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Mortgagees, Tenants and Tax Sale Certificate Holders May Have Standing to Appeal New Jersey Property Tax Assessments

Thumbnail image for 1387291_decorative_house_in_sunlight.jpgUnder New Jersey law, a taxpayer feeling aggrieved can appeal a property tax assessment. Obviously, the owner can qualify as a “taxpayer feeling aggrieved.” However, it is not well known that others can also qualify under the statute. Tenants, mortgagees, tax sale certificate holders and even non-owner spouses of a marital residence can, under certain under certain circumstances, qualify as aggrieved taxpayers and thus are permitted to file an appeal of a property tax assessment.

The word “taxpayer” has been interpreted by New Jersey courts to include not only the owner of record of a property but also tenants, mortgagees and holders of tax sale certificates under certain circumstances. The courts have often based their findings upon the belief that the “taxpayer feeling aggrieved” means anyone with a legitimate interest in the property and who pays the property taxes, and is thus adversely affected by an incorrect assessment.

If a lease requires a tenant to pay all taxes for a full tax year, the Tax Court has held that the tenant qualifies as an aggrieved taxpayer. However, the Tax Court required that because the appeal of the assessment could result in an increased assessment, the owner of the property must also be a party to the action. The Tax Court noted that the lease was silent on the issue of whether the tenant was permitted to file a tax assessment appeal.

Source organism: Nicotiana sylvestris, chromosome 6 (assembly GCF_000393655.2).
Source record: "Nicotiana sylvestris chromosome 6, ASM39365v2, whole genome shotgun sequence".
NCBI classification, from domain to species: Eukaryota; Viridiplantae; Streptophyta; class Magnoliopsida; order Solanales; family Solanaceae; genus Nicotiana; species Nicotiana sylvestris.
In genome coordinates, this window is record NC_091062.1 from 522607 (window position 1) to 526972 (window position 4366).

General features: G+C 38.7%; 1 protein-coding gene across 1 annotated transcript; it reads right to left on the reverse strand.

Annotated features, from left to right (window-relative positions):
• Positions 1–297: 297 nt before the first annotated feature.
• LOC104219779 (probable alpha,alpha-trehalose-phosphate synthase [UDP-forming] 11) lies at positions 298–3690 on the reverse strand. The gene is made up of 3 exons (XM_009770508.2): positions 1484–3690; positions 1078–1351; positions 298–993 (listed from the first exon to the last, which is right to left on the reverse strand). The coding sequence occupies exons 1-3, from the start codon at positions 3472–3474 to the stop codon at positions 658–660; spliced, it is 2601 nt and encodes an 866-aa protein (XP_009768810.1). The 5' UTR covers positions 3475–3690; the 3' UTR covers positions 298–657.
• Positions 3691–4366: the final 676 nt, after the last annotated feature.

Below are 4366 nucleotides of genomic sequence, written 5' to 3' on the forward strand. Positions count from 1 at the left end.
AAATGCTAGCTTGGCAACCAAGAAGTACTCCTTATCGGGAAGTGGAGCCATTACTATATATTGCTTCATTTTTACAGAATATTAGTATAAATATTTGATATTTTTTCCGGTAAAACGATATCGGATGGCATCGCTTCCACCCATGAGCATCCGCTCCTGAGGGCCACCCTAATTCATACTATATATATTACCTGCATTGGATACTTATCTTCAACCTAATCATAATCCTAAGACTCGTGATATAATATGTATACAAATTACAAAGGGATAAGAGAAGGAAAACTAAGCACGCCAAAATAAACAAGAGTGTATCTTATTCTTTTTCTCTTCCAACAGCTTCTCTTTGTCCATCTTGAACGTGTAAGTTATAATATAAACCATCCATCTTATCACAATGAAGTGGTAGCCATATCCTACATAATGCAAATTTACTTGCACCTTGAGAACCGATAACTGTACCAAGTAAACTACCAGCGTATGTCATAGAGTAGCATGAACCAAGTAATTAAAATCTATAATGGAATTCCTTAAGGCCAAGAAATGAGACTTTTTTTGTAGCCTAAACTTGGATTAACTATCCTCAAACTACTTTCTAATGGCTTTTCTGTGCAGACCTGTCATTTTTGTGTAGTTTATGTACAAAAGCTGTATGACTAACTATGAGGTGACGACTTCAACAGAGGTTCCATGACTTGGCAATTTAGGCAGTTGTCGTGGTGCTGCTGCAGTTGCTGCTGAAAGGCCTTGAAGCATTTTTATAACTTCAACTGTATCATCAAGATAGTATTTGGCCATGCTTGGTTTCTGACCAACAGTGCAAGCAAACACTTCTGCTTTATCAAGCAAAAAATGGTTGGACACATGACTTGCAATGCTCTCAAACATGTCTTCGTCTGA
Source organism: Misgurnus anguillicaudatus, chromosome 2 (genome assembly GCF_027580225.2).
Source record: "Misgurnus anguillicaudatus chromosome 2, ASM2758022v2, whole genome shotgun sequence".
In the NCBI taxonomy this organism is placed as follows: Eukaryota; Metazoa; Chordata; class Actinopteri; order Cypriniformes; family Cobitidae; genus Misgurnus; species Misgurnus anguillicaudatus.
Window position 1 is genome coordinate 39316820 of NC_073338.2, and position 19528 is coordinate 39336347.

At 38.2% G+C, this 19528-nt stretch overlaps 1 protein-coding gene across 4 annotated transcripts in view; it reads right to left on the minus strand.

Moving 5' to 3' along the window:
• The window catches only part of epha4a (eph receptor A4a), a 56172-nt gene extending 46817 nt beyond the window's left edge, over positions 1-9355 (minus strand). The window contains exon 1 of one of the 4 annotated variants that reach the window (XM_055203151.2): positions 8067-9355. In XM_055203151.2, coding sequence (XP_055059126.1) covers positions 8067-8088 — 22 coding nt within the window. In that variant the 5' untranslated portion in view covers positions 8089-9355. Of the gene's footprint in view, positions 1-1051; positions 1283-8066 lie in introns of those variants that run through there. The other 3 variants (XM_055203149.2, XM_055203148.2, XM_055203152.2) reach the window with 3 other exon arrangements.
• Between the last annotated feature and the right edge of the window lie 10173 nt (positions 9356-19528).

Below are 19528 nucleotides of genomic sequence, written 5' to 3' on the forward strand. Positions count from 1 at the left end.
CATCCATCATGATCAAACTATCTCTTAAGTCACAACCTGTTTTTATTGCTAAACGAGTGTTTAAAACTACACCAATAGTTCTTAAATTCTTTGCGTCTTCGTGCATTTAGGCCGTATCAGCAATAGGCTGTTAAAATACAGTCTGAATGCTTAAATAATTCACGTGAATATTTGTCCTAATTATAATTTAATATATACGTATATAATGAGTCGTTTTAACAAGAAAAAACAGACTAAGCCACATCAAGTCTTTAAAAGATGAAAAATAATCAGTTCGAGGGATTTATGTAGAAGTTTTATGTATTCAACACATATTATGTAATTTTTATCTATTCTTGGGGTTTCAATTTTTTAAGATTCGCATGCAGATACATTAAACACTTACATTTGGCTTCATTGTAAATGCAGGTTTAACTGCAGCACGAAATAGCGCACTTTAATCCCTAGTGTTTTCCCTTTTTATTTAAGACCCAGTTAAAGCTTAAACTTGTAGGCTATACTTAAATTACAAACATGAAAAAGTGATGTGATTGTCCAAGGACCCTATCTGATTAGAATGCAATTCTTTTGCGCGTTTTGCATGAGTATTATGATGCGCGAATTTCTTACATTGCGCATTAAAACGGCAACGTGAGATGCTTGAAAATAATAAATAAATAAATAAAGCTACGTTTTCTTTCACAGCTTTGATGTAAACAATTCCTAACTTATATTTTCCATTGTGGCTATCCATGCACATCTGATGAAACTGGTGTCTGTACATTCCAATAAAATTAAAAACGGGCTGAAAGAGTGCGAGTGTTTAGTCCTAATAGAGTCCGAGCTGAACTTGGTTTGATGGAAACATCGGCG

In another case, the New Jersey Supreme Court listed five factors which must be considered to determine whether a non-owner has standing to file such an appeal: (1) the terms of the lease including its duration and the burden of the tax on the tenant; (2) the tenant’s relationship to the property – for example, if the tenant occupies the entire premises; (3) if the tenant’s interests are substantially the same as the landlord’s (or any other tenant’s) interests; (4) the tenant’s ability to prosecute the appeal; (5) the landlord’s relationship with the taxing authority – for example, does the landlord own other properties in the municipality.

A mortgage lender can qualify as a “taxpayer feeling aggrieved” when the property owner is in default under a mortgage and will be permitted to file an appeal of the tax assessment on the property. The Tax Court has found that a mortgagee (the mortgage lender) has a substantial interest in the property through the terms of the mortgage because the mortgagee can foreclose on the property if the mortgage payments are not made and become the owner of the property. If the owner of the property is not paying the property taxes, the lender has the right to pay those taxes and often does so to make sure no tax lien will affect its right to foreclose. Thus, if the owner has stopped paying the mortgage payments and the lender has been paying the property taxes, the lender has standing to file a property tax appeal. The lender must, however, notify the owner of the appeal.

When a property owner fails to pay the property taxes when due, the tax lien is often sold by the municipality. The person who purchases the tax lien is the tax sale certificate holder. A tax sale certificate holder who then pays the subsequent property taxes on the property as they become due has standing to appeal the property taxes. The tax sale certificate holder has a future right to foreclose on the property and potentially become the owner of the property.

A non-owner spouse can be a “taxpayer feeling aggrieved” under New Jersey law and can appeal a property tax assessment for a marital property because she has an interest in the property where she resides and can potentially be liable for the real estate taxes on the marital property
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